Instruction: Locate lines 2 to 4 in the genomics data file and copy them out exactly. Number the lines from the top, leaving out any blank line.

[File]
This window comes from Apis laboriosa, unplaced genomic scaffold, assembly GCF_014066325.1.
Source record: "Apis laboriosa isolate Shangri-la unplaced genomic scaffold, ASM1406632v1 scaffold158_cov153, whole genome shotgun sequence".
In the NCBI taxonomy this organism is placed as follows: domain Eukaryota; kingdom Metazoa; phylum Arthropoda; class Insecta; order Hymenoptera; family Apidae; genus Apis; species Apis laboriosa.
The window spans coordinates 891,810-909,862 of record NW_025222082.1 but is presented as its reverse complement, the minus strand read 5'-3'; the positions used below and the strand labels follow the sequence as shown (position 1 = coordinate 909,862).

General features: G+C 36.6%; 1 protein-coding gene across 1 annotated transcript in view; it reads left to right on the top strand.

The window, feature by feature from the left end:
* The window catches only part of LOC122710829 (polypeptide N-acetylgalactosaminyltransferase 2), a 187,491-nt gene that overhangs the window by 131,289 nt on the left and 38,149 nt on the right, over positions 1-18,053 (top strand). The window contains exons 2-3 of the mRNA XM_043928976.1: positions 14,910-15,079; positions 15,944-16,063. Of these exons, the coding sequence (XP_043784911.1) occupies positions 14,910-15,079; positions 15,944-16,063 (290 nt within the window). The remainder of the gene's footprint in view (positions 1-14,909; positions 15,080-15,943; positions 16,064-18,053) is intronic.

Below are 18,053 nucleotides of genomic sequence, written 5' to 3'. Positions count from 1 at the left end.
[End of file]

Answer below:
Source record: "Apis laboriosa isolate Shangri-la unplaced genomic scaffold, ASM1406632v1 scaffold158_cov153, whole genome shotgun sequence".
In the NCBI taxonomy this organism is placed as follows: domain Eukaryota; kingdom Metazoa; phylum Arthropoda; class Insecta; order Hymenoptera; family Apidae; genus Apis; species Apis laboriosa.
The window spans coordinates 891,810-909,862 of record NW_025222082.1 but is presented as its reverse complement, the minus strand read 5'-3'; the positions used below and the strand labels follow the sequence as shown (position 1 = coordinate 909,862).